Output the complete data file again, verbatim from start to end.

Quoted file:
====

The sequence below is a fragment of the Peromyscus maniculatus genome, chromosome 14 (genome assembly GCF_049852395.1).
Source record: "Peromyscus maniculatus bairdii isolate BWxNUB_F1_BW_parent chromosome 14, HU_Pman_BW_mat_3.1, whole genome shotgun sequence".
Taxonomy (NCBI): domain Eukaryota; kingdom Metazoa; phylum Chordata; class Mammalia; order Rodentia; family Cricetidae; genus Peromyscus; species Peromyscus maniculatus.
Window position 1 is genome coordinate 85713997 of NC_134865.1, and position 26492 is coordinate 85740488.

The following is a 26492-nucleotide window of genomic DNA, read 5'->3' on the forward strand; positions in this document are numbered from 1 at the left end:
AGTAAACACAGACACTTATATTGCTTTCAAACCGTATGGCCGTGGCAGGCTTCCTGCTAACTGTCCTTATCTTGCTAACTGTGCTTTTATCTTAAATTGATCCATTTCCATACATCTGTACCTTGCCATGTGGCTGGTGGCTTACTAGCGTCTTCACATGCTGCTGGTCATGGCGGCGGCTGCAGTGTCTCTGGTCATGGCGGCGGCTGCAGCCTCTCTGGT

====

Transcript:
The sequence below is a fragment of the Peromyscus maniculatus genome, chromosome 14 (genome assembly GCF_049852395.1).
Source record: "Peromyscus maniculatus bairdii isolate BWxNUB_F1_BW_parent chromosome 14, HU_Pman_BW_mat_3.1, whole genome shotgun sequence".
Taxonomy (NCBI): domain Eukaryota; kingdom Metazoa; phylum Chordata; class Mammalia; order Rodentia; family Cricetidae; genus Peromyscus; species Peromyscus maniculatus.
Window position 1 is genome coordinate 85713997 of NC_134865.1, and position 26492 is coordinate 85740488.

The following is a 26492-nucleotide window of genomic DNA, read 5'->3' on the forward strand; positions in this document are numbered from 1 at the left end:
AGTAAACACAGACACTTATATTGCTTTCAAACCGTATGGCCGTGGCAGGCTTCCTGCTAACTGTCCTTATCTTGCTAACTGTGCTTTTATCTTAAATTGATCCATTTCCATACATCTGTACCTTGCCATGTGGCTGGTGGCTTACTAGCGTCTTCACATGCTGCTGGTCATGGCGGCGGCTGCAGTGTCTCTGGTCATGGCGGCGGCTGCAGCCTCTCTGGT